SYDNEY, June 21 (Reuters) - Australia will release on
Thursday a state government report on sexual harassment in the
country's mineral-rich west after more than a year of
investigations, as the sector tries to fix a culture of sexism
Women have long complained of sexual harassment in "fly in,
fly out" (FIFO) mining camps.
Major miners including BHP Group, Rio Tinto
and Fortescue have made submissions to the
which is expected to recommend steps to address the issue.
WHAT ARE MINING 'FIFO' CAMPS?
Western Australia state is home to the bulk of Australia's
iron ore mines, which account for about half of the world's iron
ore and is a main source of the country's economic growth.
Mine workers often live in Australian cities, and fly in and
out of remote mine sites. They typically live at isolated FIFO
camps for a fortnight at a time in West Australia's mining belt.
Women make up roughly one in five FIFO workers. Critics say
the camps have become hubs for alcohol-fuelled behaviour that
has created a toxic culture for women and accuse miners of
turning a blind eye despite complaints by female employees.
WHAT'S THE INQUIRY ABOUT?
A five-member state parliamentary committee, called the
Community Development and Justice Standing Committee, conducted
the inquiry which is expected to zero in on complaints of sexual
harassment at FIFO sites, and investigate how it was handled by
miners. The committee will look at:
-- if there is a clear understanding of the prevalence,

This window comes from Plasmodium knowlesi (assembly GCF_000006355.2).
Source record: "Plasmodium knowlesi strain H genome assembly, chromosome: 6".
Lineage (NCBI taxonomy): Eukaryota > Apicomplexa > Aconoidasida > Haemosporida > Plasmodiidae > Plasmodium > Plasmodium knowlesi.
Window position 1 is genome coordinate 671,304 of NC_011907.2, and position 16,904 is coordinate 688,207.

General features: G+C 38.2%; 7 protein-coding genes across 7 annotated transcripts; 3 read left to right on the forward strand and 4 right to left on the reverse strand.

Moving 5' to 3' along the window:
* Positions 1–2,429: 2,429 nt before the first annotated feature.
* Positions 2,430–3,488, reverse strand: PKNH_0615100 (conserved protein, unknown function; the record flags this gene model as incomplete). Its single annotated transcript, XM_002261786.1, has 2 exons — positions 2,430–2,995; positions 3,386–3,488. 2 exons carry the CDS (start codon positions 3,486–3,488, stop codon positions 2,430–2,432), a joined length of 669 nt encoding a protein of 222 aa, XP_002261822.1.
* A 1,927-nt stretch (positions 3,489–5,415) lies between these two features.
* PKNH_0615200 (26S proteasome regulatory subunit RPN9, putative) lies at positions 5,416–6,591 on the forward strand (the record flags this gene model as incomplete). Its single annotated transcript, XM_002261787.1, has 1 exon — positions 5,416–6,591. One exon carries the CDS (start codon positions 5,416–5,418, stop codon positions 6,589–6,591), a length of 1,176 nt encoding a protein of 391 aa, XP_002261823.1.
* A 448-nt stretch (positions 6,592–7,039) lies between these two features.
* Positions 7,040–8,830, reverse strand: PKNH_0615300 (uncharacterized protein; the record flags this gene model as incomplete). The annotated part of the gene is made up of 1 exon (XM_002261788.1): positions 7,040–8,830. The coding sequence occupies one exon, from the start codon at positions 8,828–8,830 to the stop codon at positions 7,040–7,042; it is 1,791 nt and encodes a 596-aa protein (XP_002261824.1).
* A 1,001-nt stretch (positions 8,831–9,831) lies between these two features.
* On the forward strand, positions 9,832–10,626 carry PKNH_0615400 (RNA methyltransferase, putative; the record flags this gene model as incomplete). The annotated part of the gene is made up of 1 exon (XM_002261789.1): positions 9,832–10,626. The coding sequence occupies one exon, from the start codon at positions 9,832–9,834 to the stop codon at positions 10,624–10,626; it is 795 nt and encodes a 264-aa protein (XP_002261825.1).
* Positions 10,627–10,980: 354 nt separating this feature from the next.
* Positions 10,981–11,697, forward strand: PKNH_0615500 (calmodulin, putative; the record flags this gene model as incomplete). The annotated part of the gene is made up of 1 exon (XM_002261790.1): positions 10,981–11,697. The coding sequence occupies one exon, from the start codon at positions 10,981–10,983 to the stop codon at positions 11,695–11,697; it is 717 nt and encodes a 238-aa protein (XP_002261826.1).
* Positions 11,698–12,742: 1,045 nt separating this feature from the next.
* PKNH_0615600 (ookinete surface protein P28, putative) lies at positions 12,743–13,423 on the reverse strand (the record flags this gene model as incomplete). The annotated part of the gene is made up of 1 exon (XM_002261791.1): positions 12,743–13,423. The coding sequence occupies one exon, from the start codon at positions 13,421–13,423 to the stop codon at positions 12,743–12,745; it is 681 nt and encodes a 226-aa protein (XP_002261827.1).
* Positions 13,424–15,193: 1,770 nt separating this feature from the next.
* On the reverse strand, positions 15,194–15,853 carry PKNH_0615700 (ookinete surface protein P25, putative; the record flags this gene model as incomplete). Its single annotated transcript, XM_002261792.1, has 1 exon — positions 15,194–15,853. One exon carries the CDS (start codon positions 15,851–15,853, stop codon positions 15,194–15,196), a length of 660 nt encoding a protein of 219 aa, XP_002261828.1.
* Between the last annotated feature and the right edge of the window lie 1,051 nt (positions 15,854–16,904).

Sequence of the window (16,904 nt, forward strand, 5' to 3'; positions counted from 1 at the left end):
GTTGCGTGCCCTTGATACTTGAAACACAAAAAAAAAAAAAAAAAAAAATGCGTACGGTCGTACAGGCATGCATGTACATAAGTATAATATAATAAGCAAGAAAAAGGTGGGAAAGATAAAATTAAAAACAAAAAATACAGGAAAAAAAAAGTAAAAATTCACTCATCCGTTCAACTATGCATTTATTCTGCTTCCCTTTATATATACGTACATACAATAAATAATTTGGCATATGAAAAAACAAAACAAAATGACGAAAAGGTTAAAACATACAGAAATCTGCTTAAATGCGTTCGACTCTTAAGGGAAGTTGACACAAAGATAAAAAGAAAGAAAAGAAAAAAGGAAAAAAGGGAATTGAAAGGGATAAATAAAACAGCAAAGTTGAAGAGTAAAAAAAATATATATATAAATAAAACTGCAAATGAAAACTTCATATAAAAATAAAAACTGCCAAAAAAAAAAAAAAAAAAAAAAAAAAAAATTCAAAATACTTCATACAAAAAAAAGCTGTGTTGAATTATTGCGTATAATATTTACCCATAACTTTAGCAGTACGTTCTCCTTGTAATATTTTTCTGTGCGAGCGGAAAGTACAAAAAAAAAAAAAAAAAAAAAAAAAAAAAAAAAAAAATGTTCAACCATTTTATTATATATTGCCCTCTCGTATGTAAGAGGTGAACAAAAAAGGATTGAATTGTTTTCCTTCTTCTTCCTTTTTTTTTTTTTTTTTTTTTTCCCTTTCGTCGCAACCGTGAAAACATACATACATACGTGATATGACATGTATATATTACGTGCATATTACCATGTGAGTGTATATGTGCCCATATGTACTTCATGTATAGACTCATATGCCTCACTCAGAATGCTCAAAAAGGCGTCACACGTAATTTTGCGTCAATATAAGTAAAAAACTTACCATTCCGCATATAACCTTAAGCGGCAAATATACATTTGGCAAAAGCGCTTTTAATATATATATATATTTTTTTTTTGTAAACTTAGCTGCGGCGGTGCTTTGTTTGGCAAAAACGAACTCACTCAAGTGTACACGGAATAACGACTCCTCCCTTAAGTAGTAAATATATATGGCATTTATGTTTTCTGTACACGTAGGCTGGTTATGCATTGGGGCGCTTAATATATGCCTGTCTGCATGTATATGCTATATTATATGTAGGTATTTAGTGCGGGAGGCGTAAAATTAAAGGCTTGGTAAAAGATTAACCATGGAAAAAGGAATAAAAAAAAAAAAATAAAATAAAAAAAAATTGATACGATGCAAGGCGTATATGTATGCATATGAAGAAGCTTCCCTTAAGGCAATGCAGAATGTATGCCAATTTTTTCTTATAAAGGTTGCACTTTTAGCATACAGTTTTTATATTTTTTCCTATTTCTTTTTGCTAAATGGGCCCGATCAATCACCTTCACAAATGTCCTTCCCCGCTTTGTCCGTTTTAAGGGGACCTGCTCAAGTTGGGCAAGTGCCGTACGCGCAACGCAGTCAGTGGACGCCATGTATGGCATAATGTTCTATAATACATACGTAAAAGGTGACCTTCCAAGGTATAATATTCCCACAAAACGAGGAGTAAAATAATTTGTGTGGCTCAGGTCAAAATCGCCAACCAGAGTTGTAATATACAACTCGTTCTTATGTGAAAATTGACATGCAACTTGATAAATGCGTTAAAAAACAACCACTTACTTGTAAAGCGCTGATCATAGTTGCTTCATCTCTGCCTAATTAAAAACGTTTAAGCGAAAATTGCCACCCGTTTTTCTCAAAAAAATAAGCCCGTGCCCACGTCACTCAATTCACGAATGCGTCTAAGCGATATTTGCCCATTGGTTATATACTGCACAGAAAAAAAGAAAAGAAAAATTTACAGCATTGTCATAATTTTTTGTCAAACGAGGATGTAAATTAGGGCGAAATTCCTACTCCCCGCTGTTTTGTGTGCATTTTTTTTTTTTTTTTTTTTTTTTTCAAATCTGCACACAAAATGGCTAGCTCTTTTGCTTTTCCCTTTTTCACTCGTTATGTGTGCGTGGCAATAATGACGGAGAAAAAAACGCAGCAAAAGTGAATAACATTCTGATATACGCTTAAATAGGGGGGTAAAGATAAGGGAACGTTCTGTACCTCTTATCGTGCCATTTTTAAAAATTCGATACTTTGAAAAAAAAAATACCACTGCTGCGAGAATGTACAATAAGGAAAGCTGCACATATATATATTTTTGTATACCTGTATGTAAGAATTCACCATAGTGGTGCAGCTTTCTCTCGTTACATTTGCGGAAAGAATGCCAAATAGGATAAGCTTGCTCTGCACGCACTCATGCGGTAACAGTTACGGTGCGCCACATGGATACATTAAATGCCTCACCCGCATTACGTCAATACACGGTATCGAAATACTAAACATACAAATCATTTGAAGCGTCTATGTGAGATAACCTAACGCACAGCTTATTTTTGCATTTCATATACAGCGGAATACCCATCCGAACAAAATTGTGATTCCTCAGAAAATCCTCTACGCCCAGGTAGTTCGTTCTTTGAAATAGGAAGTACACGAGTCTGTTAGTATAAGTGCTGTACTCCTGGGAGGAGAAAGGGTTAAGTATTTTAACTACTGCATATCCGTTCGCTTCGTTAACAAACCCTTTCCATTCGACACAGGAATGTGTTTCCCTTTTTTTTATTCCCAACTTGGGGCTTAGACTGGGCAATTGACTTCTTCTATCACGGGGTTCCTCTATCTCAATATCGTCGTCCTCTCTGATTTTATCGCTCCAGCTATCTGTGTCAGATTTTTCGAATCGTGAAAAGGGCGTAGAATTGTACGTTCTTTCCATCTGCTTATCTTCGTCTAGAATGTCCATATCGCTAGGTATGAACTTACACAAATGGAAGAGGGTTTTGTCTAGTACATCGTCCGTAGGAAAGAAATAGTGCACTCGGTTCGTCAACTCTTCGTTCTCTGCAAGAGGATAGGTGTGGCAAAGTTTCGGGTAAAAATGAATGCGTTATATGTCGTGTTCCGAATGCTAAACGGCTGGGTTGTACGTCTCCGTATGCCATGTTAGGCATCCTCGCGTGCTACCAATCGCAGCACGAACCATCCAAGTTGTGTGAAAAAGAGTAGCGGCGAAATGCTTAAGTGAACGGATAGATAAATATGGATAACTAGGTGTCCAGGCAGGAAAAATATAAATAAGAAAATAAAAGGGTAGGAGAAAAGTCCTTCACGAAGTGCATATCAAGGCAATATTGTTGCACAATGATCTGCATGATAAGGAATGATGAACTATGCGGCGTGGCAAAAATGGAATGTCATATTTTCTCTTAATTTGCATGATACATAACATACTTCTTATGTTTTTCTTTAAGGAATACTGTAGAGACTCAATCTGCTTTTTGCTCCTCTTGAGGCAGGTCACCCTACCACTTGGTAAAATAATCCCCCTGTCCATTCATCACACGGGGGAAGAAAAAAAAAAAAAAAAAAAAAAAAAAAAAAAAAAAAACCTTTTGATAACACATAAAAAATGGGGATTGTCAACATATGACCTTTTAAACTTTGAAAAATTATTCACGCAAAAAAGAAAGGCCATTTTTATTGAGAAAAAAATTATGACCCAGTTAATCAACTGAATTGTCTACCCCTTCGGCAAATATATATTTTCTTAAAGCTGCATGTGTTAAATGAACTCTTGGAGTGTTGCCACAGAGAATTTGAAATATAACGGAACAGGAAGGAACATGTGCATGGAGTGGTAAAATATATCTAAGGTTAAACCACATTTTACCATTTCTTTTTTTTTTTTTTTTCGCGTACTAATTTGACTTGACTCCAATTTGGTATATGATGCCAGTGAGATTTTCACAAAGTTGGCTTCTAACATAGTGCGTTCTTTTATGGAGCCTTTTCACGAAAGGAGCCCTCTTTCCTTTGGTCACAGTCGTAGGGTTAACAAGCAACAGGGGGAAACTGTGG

nature, outcomes and reporting of sexual harassment in FIFO
-- if existing workplace characteristics and practices like
cultures, rosters, drug and alcohol policies and recruitment
practices adequately protect against sexual harassment;
-- if current legislation, regulations, policies and
practices are adequate for FIFO workplaces in Western Australia;
-- what actions are being taken by industry and government
to improve the situation.
WHAT PROMPTED THE INQUIRY?
An Australian Human Rights Commission inquiry into sexual
harassment in 2020 found that 74% of women in the mining
industry had experienced some form of sexual harassment in the
past five years, partly due to the high gender imbalance in the
The sector's workforce of 150,000 is predominantly -
five-sixths - male, a gender mix that's little improved since
its beginnings over a century ago.
Matters came to a head last year as several women reported a
culture of bullying and abuse in mining, as well as other
Australian workplaces. The revelations sparked public outrage,
leading to what has been called Australia's #MeToo moment.
The outrage also played out in the political sphere as
female voters blamed former Prime Minister Scott Morrison for
inaction on issues like gender pay gap and violence against
women. Morrison was voted out in May.
WHAT HAS THE INDUSTRY DONE SO FAR?
In submissions to the inquiry last year, top miners
acknowledged that sexual harassment is rife at mining camps in
Western Australia, with firms across the industry reporting
multiple complaints. BHP, which said it fired 48 staff since
2019, is aiming for 40% female representation across its
operations by the end of the 2025 fiscal year.
Rival Rio Tinto published a report in February after
conducting an independent review of its own culture, which
detailed an environment of bullying, harassment and racism. The
review found that nearly 30% of women had experienced sexual
harassment at work, with 21 women reporting actual or attempted
rape or sexual assault. Rio pledged to adopt all 26
recommendations on improving its workplace culture.
A top mining industry body, the Minerals Council of
Australia (MCA), also set out a code for its members to
eliminate sexual harassment.
(Reporting by Praveen Menon; Editing by Amran Abocar and Lisa